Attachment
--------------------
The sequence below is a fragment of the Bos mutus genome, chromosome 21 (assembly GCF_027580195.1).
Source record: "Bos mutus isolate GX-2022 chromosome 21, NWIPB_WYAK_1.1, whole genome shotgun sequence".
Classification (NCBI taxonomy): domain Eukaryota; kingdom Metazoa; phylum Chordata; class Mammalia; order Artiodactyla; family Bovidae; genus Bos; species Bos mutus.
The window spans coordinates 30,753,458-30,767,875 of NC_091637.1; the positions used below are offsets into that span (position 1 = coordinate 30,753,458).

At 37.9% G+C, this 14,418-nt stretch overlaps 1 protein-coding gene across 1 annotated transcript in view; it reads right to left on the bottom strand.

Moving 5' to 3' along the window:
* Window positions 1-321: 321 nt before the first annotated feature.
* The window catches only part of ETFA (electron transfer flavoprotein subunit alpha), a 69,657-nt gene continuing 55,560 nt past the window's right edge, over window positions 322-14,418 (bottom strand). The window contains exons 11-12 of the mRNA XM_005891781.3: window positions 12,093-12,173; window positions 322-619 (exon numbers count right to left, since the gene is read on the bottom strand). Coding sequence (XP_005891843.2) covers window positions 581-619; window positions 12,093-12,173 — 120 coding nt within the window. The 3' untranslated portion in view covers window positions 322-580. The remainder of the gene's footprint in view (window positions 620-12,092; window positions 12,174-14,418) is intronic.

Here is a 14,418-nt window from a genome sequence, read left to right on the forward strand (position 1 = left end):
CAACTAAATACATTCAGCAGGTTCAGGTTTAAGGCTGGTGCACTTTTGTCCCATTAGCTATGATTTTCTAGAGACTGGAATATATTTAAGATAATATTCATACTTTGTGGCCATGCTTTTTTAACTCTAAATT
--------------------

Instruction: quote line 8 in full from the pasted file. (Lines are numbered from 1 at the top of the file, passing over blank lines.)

* The window catches only part of ETFA (electron transfer flavoprotein subunit alpha), a 69,657-nt gene continuing 55,560 nt past the window's right edge, over window positions 322-14,418 (bottom strand). The window contains exons 11-12 of the mRNA XM_005891781.3: window positions 12,093-12,173; window positions 322-619 (exon numbers count right to left, since the gene is read on the bottom strand). Coding sequence (XP_005891843.2) covers window positions 581-619; window positions 12,093-12,173 — 120 coding nt within the window. The 3' untranslated portion in view covers window positions 322-580. The remainder of the gene's footprint in view (window positions 620-12,092; window positions 12,174-14,418) is intronic.